Mart Laar on the Flat Tax
The Review recently had the opportunity to interview Mart Laar, the pioneer of Europe’s flat tax revolution. As Prime Minister of Estonia, Mart Laar introduced a flat income tax of 26% in 1994. Since then, nine European countries have adopted the flat tax. This year, Mart Laar was awarded the Cato Institute’s biennial Milton Friedman Prize for Advancing Freedom. He is currently a candidate for Prime Minister.
SR: Mr. Laar, you have stated that your only exposure to economics prior to instituting a flat tax was from Milton Friedman’s books. Was this ignorance an advantage?
ML: Ignorance is in and of itself of no value, but in the course of making political decisions, the decision maker’s conviction that he is the smartest person in the world can turn out to be a far greater problem. Advisers with a specific competence are, after all, usually far smarter in their area of expertise than their prime ministers or presidents. Thus, in the early 90s I set as Estonia’s goal enacting a simple, transparent and comprehensible tax structure that would encourage business and could ensure the collection of taxes. As a solution, I proposed the flat tax I had found in Milton Friedman’s book, which my economic adviser Ardo Hansson deemed entirely reasonable. What he neglected to mention was that nobody in the world had yet successfully implemented it.
SR: The collapse of the U.S.S.R. was a rare event in whose aftermath Estonians had a willingness to undergo systematic reforms. Did instituting the flat tax necessitate particularly strong political will?
ML: The unusual circumstances following the collapse of communism may have helped along, but at any rate this policy required greater than average decisiveness.
SR: Has your reasoning changed in the last fifteen years?
ML: All I can conclude fifteen years later is that we made an extremely good decision, whose consequences have been extremely positive and have been emulated in many other countries. The Baltics, who were first to go over to a flat tax, have developed far more quickly than their Eastern and Central European brethren who have remained faithful to progressive taxation.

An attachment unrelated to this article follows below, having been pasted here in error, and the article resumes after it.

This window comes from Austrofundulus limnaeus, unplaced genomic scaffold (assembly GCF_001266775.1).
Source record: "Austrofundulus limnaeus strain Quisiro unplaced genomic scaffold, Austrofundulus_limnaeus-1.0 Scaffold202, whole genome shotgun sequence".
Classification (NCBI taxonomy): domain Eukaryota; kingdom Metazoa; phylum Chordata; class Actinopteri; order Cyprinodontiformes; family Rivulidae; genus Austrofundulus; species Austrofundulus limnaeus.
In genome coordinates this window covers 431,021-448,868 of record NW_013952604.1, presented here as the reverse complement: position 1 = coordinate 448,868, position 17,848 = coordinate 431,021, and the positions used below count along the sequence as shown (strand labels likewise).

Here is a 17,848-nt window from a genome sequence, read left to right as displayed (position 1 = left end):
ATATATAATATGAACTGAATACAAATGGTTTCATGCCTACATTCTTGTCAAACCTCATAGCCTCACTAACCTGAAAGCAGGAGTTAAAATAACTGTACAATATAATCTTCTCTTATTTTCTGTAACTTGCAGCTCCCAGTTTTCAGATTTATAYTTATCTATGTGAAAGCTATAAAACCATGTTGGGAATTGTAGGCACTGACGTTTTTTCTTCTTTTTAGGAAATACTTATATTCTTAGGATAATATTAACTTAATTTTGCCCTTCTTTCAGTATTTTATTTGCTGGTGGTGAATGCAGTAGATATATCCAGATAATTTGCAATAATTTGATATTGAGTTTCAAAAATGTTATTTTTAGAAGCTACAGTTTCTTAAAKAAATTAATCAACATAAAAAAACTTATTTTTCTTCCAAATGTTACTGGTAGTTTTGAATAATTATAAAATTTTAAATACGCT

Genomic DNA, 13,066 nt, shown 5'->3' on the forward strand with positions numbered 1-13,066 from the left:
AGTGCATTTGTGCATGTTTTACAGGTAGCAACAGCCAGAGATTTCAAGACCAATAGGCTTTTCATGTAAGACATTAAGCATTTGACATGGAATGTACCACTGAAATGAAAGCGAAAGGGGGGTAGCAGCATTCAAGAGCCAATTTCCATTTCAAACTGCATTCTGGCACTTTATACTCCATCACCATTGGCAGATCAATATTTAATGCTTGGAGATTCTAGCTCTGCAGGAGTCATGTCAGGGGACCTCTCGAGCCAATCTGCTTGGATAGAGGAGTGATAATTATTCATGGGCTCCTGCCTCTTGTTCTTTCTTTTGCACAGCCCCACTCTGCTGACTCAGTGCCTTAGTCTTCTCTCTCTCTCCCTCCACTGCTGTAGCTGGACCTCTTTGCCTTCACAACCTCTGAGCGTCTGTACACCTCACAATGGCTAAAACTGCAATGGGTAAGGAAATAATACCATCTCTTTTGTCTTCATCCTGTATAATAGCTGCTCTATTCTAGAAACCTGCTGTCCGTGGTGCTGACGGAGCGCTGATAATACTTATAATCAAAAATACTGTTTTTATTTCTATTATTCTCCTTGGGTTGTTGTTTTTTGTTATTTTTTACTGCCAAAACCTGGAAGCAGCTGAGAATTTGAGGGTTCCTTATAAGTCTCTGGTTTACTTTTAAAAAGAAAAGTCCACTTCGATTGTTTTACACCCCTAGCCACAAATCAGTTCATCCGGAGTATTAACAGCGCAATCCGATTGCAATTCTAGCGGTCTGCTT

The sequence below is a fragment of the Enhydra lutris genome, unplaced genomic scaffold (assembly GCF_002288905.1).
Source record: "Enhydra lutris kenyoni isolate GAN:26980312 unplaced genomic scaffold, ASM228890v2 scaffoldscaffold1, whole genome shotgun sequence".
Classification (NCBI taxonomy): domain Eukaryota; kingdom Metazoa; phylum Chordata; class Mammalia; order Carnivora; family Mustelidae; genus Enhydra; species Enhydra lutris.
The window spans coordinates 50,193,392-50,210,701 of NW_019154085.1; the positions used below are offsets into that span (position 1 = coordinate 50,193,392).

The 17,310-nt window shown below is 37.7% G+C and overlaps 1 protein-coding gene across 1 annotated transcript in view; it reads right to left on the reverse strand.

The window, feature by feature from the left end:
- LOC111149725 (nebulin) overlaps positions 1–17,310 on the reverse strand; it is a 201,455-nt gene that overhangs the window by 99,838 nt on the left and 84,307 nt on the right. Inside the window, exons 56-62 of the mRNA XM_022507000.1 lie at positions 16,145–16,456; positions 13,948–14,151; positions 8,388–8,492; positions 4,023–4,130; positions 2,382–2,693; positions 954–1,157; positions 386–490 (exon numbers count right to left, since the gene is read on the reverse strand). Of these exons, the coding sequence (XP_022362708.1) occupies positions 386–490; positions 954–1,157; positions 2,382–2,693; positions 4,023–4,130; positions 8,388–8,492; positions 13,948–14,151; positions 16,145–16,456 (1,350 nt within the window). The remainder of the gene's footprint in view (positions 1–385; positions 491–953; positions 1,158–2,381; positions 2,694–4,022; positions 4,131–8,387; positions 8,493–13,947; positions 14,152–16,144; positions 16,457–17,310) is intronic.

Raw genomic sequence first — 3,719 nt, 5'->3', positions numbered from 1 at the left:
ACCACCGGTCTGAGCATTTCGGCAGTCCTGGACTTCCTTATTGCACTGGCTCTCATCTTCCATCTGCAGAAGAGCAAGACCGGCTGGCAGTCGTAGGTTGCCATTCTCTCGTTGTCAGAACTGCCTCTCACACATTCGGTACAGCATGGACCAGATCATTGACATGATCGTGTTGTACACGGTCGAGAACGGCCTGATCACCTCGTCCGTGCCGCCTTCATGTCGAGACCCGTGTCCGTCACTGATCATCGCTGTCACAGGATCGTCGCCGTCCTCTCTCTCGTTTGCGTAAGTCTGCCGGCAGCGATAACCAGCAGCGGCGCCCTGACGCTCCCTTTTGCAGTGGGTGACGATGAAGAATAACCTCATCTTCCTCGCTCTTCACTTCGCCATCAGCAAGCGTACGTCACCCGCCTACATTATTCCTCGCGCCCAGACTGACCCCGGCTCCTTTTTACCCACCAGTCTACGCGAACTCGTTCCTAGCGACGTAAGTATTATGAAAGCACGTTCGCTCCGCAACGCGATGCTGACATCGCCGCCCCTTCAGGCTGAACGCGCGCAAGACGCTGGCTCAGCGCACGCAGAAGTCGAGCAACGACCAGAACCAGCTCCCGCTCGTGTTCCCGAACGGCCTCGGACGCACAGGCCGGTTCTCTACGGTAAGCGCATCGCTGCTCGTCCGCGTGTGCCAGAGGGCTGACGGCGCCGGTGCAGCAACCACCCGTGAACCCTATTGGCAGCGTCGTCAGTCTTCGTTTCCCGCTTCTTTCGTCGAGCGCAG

SR: Is there a specific benefit to having a flat tax over a similar level of progressive taxation?
ML: Eastern and Central European progressive tax countries may have rates just as low as ours, but having a greater number of income brackets has kept them from making their tax structure sufficiently simple and transparent to make low taxes effective or spur enterprise. Further, they have had lower taxation revenue, which in turn doesn’t allow them to support effective poverty reduction or education programs. As a result, flat tax countries haven’t had much difficulty rebutting the attacks of “Old Europe’s” politicians against our tax reforms, and the new member states have encountered no serious pressure to undo the reforms.
SR: Has Estonia’s small size contributed to its success? What are the prospects of a flat tax in Western Europe?
ML: When Estonia, followed by the other Baltics, went over to the flat tax, it was said that their small size allowed them to do so. After Russia too successfully adopted the flat tax, such tales ceased or at least diminished—Russia is in no way, shape, or form a small country. Currently, several countries of “Old Europe” are also considering instituting a flat tax. A recent forum at which the Finnish prime minister participated included the presentation of a book on adopting the flat tax in Finland. Several participants thereby noted that Finland has quietly been transitioning to a single rate—the only progressive element of Finnish taxes is the portion paid to the central government. The Flat tax also has supporters in Sweden and Denmark. This is hardly surprising, since a single rate of taxation is in many ways more socially equitable than ostensibly fair progressive taxation, which actually makes tax evasion through various loopholes easier for the rich.
In addition to everything else, I particularly don’t understand why the world should so assiduously follow Karl Marx’s teachings, whose first imperative—the confiscation of private property—paved the way for progressive taxation in the arena of history. Perhaps the time has come to leave behind this relic of communism.
Interview translated from Estonian by Luukas Ilves.